Freelancing Dopers: what do you use for invoices/time tracking?

I just recently started working as a consultant for the first time in my life, and it’s getting to the point where I’d really like to get paid for my work.

Any recommendations for software to track hours worked, expenses, and generate invoices? I’ve seen QuickBooks and MindYourOwnBusiness, but as I’ve only got one client and one project, and I’m a total cheapskate, those both seem like overkill. I’m at the point where I think I’d rather write it myself than pay $200 for something with tons of features I don’t use.

I need something that runs under OS X ideally.

When I consulted, I had a few more clients, but did everything just in Excel, including the invoices. Do you need more than that?

I use TraxTime for time tracking. Expenses aren’t an issue for me as far as billing goes; maybe copies once in a while but that’s it. I do my invoices in WordPerfect.

Will you ever be using those features?

Do you expect to grow?

Or are you just a guy doing a job for someone?

Quickbooks is a decent piece of software. My wife has a “sole proprietorship” (or whatever they call it) and she uses Quickbooks for everything.

Another vote for Excel invoices. I have used it for timesheets and expenses as well, although if you subcontract it is worth checking if the agency or main contractor has an online system or their own timesheets they would prefer you to use.

I use openoffice’s excel clone (cheap!) and a notebook by my desk to track my hours. The notebook is good because it’s easier to scribble down your hours and what you did and which client than fire up a spreadsheet each time, plus you have a paper backup. Make the notebook distinctive so you don’t misplace it. Write down your hours immediately after doing work; it’s easy to think “oh, I’ll remember I did an hour on sunday, I’ll enter my time a little later” and then a few days go by and you forget. You can’t bill for hours if you don’t write them down! I keep separate spreadsheets for each client because it’s easier to C&P the excel data from a single sheet to each client. I just color the cells according to which invoice I send out. Very low-tech, but it works for me.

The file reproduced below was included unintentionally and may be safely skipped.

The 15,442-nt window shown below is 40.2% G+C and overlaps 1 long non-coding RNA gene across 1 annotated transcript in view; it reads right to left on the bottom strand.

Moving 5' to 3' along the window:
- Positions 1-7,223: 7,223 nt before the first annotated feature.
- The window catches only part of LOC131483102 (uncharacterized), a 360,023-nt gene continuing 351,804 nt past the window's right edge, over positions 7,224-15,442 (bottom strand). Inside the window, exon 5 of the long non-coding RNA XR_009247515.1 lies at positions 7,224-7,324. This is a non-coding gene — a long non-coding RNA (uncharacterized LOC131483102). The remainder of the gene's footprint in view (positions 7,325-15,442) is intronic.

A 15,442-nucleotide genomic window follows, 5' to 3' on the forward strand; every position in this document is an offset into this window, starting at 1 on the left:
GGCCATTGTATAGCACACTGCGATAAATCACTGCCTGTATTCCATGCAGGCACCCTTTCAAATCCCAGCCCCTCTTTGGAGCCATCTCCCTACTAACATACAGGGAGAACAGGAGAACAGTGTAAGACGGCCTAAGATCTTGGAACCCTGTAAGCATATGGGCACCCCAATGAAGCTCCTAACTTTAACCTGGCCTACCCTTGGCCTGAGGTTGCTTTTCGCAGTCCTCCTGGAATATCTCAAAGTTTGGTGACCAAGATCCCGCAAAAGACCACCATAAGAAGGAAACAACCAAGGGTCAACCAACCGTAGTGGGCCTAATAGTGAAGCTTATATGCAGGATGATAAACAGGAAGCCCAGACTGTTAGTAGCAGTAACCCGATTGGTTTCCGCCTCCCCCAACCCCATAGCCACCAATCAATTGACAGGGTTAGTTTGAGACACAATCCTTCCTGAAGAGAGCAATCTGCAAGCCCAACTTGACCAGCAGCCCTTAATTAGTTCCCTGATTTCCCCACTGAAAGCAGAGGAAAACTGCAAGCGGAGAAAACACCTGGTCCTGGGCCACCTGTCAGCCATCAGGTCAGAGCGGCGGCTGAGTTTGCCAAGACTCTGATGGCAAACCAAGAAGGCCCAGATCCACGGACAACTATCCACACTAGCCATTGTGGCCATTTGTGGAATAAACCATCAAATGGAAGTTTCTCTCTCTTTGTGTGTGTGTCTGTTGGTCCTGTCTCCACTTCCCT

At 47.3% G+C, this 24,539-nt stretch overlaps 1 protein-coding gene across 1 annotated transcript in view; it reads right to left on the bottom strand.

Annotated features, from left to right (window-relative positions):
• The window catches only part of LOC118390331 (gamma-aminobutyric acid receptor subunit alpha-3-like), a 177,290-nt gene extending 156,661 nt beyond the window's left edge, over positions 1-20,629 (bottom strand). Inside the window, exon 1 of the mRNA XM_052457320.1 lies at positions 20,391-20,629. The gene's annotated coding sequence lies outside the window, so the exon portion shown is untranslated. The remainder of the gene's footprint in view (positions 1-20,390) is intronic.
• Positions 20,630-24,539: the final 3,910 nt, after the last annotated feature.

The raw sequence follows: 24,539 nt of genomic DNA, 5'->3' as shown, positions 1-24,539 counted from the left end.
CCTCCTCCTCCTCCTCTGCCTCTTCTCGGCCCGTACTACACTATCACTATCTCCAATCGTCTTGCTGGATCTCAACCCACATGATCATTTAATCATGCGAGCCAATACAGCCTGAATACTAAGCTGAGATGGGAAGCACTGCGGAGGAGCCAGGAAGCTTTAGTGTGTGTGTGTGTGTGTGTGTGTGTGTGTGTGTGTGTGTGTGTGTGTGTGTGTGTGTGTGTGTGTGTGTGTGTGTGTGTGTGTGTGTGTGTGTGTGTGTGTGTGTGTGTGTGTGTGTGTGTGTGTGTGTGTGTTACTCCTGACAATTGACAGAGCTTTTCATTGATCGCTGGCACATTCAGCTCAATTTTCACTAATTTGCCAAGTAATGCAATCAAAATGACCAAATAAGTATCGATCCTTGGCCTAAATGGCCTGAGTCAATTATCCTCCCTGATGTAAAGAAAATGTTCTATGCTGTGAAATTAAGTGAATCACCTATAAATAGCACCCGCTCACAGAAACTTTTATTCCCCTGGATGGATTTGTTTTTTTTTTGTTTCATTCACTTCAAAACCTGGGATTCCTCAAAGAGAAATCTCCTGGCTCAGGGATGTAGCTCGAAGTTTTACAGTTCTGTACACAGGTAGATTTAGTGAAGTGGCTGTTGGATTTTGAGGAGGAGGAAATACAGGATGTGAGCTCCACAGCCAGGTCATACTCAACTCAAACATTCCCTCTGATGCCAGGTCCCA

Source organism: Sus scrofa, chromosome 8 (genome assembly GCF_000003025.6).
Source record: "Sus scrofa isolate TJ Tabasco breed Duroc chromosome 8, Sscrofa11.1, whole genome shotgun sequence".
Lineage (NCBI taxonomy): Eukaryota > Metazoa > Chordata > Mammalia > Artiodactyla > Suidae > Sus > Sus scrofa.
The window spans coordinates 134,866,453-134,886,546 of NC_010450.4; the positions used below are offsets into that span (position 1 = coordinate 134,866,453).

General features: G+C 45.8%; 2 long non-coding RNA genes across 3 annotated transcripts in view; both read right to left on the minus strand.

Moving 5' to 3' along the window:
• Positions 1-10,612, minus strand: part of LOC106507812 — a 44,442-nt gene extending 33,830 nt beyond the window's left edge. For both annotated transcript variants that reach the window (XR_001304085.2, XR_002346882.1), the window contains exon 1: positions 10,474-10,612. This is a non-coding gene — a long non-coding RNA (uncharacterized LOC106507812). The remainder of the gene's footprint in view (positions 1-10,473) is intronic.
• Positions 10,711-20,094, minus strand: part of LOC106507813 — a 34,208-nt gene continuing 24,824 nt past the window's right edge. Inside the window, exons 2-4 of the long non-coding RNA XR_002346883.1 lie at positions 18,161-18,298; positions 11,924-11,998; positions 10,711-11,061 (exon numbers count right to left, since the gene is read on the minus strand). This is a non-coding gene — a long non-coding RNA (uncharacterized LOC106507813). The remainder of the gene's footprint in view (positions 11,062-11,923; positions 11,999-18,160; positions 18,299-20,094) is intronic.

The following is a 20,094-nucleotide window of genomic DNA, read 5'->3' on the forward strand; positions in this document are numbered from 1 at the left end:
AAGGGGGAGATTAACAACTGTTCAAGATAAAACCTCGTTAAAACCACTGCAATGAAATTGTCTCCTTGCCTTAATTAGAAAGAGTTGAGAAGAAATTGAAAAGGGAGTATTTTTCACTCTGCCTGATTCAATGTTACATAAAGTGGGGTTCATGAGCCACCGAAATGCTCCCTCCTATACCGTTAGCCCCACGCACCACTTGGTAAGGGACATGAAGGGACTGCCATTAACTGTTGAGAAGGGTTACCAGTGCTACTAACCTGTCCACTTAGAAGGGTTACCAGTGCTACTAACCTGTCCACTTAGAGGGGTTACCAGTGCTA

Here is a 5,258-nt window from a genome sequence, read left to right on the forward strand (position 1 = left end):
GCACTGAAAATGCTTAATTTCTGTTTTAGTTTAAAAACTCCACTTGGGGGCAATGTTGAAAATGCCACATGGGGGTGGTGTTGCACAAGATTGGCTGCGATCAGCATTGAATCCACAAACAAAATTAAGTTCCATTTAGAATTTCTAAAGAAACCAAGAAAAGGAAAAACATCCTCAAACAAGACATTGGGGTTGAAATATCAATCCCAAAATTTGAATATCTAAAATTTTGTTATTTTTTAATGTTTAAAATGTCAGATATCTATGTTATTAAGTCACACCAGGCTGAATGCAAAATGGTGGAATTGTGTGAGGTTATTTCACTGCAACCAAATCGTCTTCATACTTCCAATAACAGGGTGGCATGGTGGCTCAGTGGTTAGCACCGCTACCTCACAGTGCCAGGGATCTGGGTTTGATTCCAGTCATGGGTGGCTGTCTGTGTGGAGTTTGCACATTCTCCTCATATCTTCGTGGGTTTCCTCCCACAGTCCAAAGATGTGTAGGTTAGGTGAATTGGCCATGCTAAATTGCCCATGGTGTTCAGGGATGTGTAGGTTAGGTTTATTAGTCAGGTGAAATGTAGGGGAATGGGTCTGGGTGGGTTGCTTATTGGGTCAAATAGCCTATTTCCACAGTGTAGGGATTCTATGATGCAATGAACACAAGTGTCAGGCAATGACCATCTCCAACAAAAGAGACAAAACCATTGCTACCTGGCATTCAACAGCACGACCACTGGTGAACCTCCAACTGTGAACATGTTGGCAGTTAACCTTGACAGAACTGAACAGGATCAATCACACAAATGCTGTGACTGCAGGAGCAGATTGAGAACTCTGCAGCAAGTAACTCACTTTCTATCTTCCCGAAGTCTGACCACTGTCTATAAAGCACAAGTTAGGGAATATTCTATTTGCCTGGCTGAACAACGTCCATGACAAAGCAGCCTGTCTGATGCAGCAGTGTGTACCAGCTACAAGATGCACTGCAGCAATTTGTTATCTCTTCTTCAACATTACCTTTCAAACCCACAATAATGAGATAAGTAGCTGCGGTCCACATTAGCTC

Okay, thanks for the tips. It’s not just the expense of QuickBooks that was turning me off; it’s that I got a copy of Quicken for free with OS X, but no matter how much they tell me it’s easy to use, I open it up and just stare at it like a deer in headlights. Sounds like a simple spreadsheet is the way to go.

Although you’ve already gotten enough answers to sway you, I’ll chime in anyway: Mr. Legend has been a full-time consultant for over five years now, and he’s always just used Excel, in much the same way Gaudere describes. I keep track of the ins and outs and taxes due (and take care of anyone who’s a slow payer), so he saves the spreadsheets in a common directory of the main computer as well as on his laptop. That way, I have access to them whenever I need them.

Whatever you do, don’t forget to set aside a reasonable percentage of what you’re paid for your quarterly taxes. Those can creep up on you, and it can be a nasty shock if you aren’t prepared to pay.

I’m a FileMaker geek so I do mine in Filemaker. Records belong to one of the many projects; each record describes a process (either a payment received or a billable task that I did; the tasks have a start time and end time and calculate cost by rate, whereas payments are input as they arrive in a differerent field. Summary fields tally them up and subtract payments from total amt billed.

Print to PDF and send.